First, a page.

Great to see a piece in The Irish Times focusing on the family business and the importance of family firms to the Irish economy.
Succession is again flagged as a challenge and the need to address the matter as early as possible which is important to enable sensible discussions and decisions to be made, for the good of the family and the business.
However, it goes on to suggest a key step is the formation of a family council and that this should lead to a family charter, but we would advocate a much less prescriptive approach, one that focuses on the needs of each family, takes into account their circumstances, and the way that both the family and the business are currently governed.
Pulling together a governance framework that is right for the family firm may include a charter and event a family council, but the key thing that needs to be addressed is honest and open dialogue, finding out what each and every stakeholder wants and forming a way forward.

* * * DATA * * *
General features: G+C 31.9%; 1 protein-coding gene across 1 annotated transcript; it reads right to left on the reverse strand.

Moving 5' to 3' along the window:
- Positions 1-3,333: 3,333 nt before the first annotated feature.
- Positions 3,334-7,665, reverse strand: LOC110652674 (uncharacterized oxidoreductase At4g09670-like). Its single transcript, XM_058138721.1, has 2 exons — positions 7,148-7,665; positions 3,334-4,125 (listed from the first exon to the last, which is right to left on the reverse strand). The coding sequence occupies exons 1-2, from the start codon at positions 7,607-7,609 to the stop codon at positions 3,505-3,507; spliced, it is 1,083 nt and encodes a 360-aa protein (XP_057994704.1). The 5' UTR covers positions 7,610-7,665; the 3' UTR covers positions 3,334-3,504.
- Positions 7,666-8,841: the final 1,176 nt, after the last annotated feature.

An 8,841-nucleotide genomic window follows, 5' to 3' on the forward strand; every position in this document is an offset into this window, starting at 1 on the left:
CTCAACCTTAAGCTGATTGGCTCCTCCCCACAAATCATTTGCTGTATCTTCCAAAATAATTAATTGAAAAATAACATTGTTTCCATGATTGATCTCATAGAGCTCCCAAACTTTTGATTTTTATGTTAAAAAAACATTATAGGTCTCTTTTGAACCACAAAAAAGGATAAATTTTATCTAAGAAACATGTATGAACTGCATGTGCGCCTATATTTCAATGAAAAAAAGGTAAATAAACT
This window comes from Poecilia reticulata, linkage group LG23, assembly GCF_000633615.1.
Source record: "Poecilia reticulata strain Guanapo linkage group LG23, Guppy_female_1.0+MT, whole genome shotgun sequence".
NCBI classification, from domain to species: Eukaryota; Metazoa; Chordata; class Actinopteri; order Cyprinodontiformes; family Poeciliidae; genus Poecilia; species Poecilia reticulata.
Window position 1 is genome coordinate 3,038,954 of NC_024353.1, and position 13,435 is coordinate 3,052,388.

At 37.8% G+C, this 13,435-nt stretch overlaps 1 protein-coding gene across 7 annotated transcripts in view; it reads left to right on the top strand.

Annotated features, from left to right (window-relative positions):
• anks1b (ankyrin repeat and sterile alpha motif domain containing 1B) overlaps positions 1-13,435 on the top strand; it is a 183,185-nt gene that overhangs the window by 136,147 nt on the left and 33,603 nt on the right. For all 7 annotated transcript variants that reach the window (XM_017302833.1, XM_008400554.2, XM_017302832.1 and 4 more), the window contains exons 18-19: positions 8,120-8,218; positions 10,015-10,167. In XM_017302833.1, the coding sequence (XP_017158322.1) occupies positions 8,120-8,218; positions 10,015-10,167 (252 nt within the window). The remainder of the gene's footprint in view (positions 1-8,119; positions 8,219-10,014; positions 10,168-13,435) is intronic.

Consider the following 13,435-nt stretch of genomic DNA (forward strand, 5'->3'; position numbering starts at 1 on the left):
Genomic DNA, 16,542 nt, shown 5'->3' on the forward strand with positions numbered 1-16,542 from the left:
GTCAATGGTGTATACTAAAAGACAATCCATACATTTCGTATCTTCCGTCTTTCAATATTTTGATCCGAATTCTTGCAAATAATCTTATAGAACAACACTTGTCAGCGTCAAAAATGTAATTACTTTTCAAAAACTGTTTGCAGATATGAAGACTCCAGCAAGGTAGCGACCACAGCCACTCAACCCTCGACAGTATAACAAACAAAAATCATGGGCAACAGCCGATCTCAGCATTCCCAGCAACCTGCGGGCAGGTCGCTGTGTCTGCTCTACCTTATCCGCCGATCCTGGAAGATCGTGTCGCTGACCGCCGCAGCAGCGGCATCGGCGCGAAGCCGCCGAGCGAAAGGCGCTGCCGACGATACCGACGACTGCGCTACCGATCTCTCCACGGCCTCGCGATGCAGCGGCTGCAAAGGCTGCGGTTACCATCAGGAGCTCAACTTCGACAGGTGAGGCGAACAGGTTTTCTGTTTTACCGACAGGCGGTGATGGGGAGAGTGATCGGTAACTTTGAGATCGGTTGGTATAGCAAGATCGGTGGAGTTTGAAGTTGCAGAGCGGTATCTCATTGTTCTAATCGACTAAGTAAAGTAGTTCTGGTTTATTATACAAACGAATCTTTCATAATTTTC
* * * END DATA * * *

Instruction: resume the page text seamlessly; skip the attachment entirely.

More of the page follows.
Families in business need to talk, be honest and open and if that means creating documents in order to do so, that is great, but the document itself does not solve the challenges in family firms until consensus is reached.
Family businesses have been described as the backbone of the local economy. Less focused than typical PLCs on short term results, they are better able to take the long view on investment and profit taking. That in theory makes them more resilient when the inevitable recession bites But they often suffer from a similar weakness: lack of a clear strategy for handing over control from one generation to the next. And that vulnerability matters because of their scale. Michael McQuillan, Director of Ulster University's Business Institute says family businesses make up most of our largest locally owned firms.